The Southern Pearl is the capital of Cienfuegos province equally named. On Cuba's Caribbean side, the city perches on the shores of Jagua Bay like a pearl sitting. Founded in 1819, the Villa was named after the Cuban Governor of the time, José Cienfuegos.

Although Christopher Columbus may have visited the zone during his second trip, and although the Spanish may have built the Jagua Castle in 1745, Cienfuegos started his development only after 1819, when wealthy Frenchman D'Clouet of Louisiana promoted this area to the French, who began to populate the region from Bordeaux among other places. The French influence had therefore an impact over the city history, particularly during the 19th century, when it became a major port for the sugar, tobacco, and coffee trades. Today, the province produces sugar, citrus fruits, cattle and coffee while developing its industrial side as well.

The city, planned according to a geometric layout typical of Neo-Classicism, conserves the European flavor in its colonial hub, with a wide Parisian Style boulevard and elegant colonnades. Exploring the historic center, declared a World Heritage Site by UNESCO, and strolling along the malecon (seafront promenade) with its wonderful buildings fronting the harbor make for a splendid visit.

José Martí Park: Formerly called Plaza de Armas, this large square has been declared a national monument because of the surrounding buildings and its historic importance. It was here that the ceremony of the foundation of the city took place in the shade of a hibiscus tree, chosen afterwards as a marker for laying out the city’s first 25 blocks. The zero kilometer, the central point of Cienfuegos, is in the middle of the park. Lions on a marble pedestal flank a monument to José Martí, Cuban National Hero, erected in 1906. On Bouyón Street stands the only triumphal arch in Cuba. The Palacio del Ayuntamiento entirely occupies one side of the park. It now houses the provincial government assembly.

The Tomás Terry Theatre: Built in 1869, is a good example of eclectic Creole architecture. This Italian-style theater was the last will of Tomás Terry Adams, a slave trader and sugar factory owner who also became mayor. Declared a national monument, it has witnessed the performances of world famous figures like Sarah Bernhardt in the early 1900s. Its austere façade fronts the Central Park, and has 5 arches corresponding to the entrances of the theater. A huge fresco and ceramic masks on the pediment are also significant elements in the theater.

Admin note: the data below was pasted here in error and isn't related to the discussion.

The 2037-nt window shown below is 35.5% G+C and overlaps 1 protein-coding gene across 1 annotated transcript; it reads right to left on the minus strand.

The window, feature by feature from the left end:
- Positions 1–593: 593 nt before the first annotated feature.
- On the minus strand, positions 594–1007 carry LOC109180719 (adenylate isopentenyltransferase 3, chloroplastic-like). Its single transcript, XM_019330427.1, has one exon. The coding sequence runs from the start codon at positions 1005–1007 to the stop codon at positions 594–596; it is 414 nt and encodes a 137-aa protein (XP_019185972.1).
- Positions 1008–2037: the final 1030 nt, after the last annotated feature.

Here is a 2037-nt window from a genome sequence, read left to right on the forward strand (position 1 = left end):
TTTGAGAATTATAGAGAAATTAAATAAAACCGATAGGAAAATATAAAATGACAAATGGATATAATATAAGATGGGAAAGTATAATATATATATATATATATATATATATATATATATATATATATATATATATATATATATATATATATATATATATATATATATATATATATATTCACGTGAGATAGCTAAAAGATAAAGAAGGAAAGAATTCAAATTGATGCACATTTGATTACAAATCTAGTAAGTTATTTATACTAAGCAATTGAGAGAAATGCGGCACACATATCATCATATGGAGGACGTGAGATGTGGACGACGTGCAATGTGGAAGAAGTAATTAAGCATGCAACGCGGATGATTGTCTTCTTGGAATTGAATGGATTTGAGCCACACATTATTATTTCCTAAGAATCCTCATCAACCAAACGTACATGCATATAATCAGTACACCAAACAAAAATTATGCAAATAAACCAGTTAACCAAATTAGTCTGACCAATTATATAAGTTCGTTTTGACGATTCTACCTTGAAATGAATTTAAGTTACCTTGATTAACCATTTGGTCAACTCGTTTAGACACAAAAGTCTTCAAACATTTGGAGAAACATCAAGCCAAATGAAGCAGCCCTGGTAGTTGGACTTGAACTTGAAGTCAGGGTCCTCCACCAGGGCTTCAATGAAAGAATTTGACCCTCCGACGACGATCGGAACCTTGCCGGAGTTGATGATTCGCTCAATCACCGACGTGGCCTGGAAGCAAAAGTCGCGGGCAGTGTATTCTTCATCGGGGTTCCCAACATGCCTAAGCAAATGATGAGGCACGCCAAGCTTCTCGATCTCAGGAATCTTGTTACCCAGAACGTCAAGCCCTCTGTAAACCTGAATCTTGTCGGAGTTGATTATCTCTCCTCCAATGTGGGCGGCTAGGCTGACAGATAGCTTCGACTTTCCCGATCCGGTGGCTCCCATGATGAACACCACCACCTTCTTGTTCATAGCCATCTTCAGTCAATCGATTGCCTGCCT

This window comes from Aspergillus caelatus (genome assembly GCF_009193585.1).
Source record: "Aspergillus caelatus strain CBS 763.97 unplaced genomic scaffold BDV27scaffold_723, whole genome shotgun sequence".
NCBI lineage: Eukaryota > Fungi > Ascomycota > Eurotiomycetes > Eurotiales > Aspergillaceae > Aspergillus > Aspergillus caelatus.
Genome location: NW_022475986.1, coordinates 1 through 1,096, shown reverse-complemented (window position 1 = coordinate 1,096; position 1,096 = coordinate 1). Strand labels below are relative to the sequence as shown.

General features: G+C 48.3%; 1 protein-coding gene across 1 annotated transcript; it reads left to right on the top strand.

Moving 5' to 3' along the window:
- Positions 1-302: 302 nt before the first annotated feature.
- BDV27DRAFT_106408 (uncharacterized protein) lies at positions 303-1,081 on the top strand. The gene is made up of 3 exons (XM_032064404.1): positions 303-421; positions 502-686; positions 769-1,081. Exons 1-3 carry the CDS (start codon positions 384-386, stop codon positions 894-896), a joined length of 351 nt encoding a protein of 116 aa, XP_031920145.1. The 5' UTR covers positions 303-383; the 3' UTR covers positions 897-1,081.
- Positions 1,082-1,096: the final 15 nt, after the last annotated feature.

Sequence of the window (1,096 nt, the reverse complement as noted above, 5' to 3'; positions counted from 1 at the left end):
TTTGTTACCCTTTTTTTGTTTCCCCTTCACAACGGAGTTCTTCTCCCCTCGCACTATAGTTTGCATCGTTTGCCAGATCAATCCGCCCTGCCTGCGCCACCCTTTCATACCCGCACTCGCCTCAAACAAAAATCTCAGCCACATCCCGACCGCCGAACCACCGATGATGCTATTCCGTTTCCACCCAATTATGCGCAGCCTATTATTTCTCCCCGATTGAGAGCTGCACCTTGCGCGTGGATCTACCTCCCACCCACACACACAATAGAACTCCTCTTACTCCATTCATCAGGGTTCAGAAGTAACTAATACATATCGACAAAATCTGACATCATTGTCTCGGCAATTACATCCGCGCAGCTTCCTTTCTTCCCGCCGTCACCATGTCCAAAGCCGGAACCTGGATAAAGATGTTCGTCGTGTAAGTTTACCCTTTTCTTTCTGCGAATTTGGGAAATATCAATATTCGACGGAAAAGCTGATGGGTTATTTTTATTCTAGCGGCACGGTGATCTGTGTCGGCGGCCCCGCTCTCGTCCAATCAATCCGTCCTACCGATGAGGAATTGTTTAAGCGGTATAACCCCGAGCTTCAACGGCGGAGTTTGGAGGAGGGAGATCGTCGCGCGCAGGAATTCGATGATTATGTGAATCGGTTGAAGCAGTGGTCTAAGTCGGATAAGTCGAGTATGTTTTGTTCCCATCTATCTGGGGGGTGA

La Reina Cemetery: In the old section of the city, is a relic of 19th century funeral art. It houses remarkable monuments and low reliefs.

Jagua Castle: This well preserved castle was built in 1795 to repel attacks from pirates and smugglers. The Lady in Blue apparently haunts the premises. Her ghost sports an elegant blue brocade dress and rattles her jewelry.

Purísima Concepción Cathedral: Cienfuegos cathedral was finished in 1869. Its Neo-Classical facade with two bell towers of different height and stained-glass windows imported from France depicting the twelve Apostles are some its distinguishing features.

Beaches: Small beaches on the Caribbean Sea surround this urban center; such as Rancho Luna and El Inglés. The 50 scuba diving spots, between the entry channel of Jagua Bay and Boca Ambuila, are fascinating. Apart from the famous Notre Dame coral column, there are sunken ships and abundant species of fish.

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